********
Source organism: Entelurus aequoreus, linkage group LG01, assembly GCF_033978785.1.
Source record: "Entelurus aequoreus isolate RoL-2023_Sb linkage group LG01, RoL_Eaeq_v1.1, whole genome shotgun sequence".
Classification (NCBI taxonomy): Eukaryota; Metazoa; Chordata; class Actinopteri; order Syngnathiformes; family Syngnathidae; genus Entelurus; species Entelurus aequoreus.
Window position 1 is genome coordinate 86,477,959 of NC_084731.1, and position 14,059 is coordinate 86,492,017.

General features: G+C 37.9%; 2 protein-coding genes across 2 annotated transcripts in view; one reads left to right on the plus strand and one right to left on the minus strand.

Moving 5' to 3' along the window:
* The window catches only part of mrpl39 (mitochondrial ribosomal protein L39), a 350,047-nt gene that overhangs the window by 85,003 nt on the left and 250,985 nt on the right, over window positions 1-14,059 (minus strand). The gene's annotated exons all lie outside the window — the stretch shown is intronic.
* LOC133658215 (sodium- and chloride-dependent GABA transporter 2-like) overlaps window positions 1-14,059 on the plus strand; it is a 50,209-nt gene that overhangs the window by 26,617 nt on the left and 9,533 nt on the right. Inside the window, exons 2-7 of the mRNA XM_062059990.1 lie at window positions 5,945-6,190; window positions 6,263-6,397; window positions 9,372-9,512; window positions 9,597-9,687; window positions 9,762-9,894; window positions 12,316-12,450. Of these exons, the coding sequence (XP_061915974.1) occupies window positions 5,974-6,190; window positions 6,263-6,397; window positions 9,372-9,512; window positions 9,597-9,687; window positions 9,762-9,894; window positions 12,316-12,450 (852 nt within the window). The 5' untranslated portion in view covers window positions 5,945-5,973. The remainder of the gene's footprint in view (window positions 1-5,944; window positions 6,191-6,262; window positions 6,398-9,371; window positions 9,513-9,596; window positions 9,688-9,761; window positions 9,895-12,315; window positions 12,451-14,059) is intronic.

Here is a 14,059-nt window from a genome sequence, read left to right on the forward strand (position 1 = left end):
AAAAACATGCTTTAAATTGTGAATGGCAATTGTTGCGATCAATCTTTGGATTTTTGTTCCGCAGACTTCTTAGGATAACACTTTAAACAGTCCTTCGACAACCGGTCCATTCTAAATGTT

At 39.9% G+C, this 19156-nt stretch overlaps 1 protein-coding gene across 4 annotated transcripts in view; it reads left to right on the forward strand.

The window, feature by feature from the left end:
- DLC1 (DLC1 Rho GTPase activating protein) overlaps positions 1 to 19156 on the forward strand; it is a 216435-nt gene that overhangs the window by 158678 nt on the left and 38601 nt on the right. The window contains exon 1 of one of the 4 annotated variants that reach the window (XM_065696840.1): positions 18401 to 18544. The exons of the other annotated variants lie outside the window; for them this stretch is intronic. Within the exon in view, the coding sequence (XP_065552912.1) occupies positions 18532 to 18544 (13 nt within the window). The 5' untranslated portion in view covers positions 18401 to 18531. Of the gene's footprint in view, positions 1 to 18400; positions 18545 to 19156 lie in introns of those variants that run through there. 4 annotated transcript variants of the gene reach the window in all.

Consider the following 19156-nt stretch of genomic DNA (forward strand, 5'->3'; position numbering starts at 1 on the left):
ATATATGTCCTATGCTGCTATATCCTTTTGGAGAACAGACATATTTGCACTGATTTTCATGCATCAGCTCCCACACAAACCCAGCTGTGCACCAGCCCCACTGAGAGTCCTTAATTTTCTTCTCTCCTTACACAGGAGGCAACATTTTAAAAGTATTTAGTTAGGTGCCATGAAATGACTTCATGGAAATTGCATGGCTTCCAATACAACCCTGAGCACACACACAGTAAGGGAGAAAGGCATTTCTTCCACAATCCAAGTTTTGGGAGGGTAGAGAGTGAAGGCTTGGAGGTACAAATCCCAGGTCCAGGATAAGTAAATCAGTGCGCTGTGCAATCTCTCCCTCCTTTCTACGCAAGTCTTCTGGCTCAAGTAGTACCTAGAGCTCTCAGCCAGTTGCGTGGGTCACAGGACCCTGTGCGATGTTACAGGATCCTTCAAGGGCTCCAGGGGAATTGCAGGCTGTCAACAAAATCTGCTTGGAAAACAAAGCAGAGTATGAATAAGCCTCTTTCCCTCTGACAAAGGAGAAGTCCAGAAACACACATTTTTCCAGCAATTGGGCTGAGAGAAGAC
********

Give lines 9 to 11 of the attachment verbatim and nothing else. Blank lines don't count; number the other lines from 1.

Here is a 14,059-nt window from a genome sequence, read left to right on the forward strand (position 1 = left end):
AAAAACATGCTTTAAATTGTGAATGGCAATTGTTGCGATCAATCTTTGGATTTTTGTTCCGCAGACTTCTTAGGATAACACTTTAAACAGTCCTTCGACAACCGGTCCATTCTAAATGTT

At 39.9% G+C, this 19156-nt stretch overlaps 1 protein-coding gene across 4 annotated transcripts in view; it reads left to right on the forward strand.